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United States of America v. Tariq Mitchell


May 26, 2011


The opinion of the court was delivered by: Bartle, C.J.


Before the court is the motion of defendant Tariq Mitchell ("Mitchell") "for a status hearing to remove Attorney [Eugene] Tinari." This is in effect his second motion to remove Tinari for ineffective assistance of counsel.

Defendant was initially represented by Jack McMahon, Esquire, who was privately retained. He later filed a pro se motion to terminate McMahon. After this court granted the motion of McMahon to withdraw as counsel, defendant retained Tinari.

Less than two weeks before sentencing, the defendant moved to terminate Tinari for ineffective assistance of counsel. We held a hearing on the motion. At the hearing, we engaged Mitchell in a lengthy colloquy regarding his knowledge of the law, his understanding of the charges against him and the sentence he faced, and his ability to proceed pro se. We also granted the defendant time to discuss with Tinari the perceived deficiencies in representation. At the conclusion of the hearing, Mitchell stated that he wished to proceed with Tinari as counsel. We continued the sentencing for one week.

The instant motion followed. According to defendant, Tinari failed to consult with him regarding his case. As a result, defendant was deprived "of the ability to intelligently wieght [sic] the advantages of proceeding to trial versus the advantages of pleading guilty."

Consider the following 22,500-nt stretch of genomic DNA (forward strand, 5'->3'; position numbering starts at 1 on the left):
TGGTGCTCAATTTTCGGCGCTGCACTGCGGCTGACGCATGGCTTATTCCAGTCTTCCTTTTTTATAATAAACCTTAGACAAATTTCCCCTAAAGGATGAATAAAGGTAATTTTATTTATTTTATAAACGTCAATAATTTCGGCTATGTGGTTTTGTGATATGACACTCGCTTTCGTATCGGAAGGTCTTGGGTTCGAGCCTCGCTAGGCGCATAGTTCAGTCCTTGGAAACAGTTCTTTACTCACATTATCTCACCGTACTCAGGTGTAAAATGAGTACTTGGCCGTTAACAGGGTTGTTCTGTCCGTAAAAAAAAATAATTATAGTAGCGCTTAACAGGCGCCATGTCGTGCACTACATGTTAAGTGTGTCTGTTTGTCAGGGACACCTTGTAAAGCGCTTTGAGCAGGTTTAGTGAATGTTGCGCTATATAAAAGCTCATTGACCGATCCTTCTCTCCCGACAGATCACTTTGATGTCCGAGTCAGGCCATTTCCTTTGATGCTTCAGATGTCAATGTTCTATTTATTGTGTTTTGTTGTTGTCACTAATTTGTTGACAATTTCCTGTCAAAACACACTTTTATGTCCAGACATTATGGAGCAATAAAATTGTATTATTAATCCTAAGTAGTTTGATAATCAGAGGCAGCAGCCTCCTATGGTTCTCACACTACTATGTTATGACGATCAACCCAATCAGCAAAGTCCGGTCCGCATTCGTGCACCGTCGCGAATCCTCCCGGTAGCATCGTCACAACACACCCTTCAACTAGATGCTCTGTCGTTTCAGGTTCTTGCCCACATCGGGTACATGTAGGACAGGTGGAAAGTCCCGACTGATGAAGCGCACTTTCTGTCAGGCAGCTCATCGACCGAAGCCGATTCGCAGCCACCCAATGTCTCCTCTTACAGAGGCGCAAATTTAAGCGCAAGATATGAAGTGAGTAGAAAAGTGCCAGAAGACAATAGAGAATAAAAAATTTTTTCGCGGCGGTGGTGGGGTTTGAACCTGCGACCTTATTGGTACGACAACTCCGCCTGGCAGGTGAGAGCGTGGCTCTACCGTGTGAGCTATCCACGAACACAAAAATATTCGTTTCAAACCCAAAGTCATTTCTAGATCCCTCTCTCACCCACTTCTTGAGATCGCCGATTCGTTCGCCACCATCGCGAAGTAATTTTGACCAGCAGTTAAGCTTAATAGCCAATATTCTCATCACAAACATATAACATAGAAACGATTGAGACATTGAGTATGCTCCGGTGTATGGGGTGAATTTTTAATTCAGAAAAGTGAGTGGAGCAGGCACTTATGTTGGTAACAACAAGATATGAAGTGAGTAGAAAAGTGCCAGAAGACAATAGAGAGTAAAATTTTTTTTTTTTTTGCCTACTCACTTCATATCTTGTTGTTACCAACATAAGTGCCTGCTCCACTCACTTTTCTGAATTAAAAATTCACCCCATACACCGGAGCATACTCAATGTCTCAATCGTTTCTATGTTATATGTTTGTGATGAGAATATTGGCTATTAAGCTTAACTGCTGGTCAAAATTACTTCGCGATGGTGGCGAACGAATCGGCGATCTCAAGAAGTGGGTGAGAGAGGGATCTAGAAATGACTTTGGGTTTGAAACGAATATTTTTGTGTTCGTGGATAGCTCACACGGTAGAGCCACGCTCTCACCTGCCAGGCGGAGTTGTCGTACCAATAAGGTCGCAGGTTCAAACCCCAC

Our Court of Appeals has created a two-prong test to determine whether a court should grant a defendant's request on the eve of trial to terminate counsel:

First, the court must decide if the reasons for the defendant's request for substitute counsel constitute good cause and are sufficiently substantial to justify a continuance of the trial in order to allow new counsel to be obtained. This should involve at least some inquiry as to the reason for defendant's dissatisfaction with his existing attorney. Following such inquiry, if the court determines that good cause for substitution of counsel does not exist, the defendant then is left with the choice of continuing with existing counsel or proceeding to trial pro se.

Government of Virgin Islands v. James, 934 F.2d 468, 470 (3d Cir. 1991) (citing McMahon v. Fulcomer, 821 F.2d 934, 942 (3d Cir. 1987; United States v. Welty, 674 F.2d 185, 187 (3d Cir. 1982)).

Mitchell's proffered reasons for requesting new counsel do not constitute good cause. We have previously denied Mitchell's multiple requests to withdraw his guilty plea, which were made both pro se and with the representation of Tinari. The appointment of new counsel would not change those decisions. Mitchell initially pleaded guilty on October 27, 2010 and the sentencing has been postponed several times. Accordingly, a further continuance of the sentencing would not be justified.

At the hearing in connection with Mitchell's first request to remove Tinari, we gave Mitchell the option of proceeding pro se. Mitchell elected to continue with Tinari as counsel. He cannot now seek to change that decision, only days before sentencing. His strategy is simply to engage in unjustified delay. See, e.g., United States v. Leveto, 540 F.3d 200, 207 (3d Cir. 2008).

Accordingly, the motion of defendant for a "status hearing to remove Attorney Tinari" is being denied.


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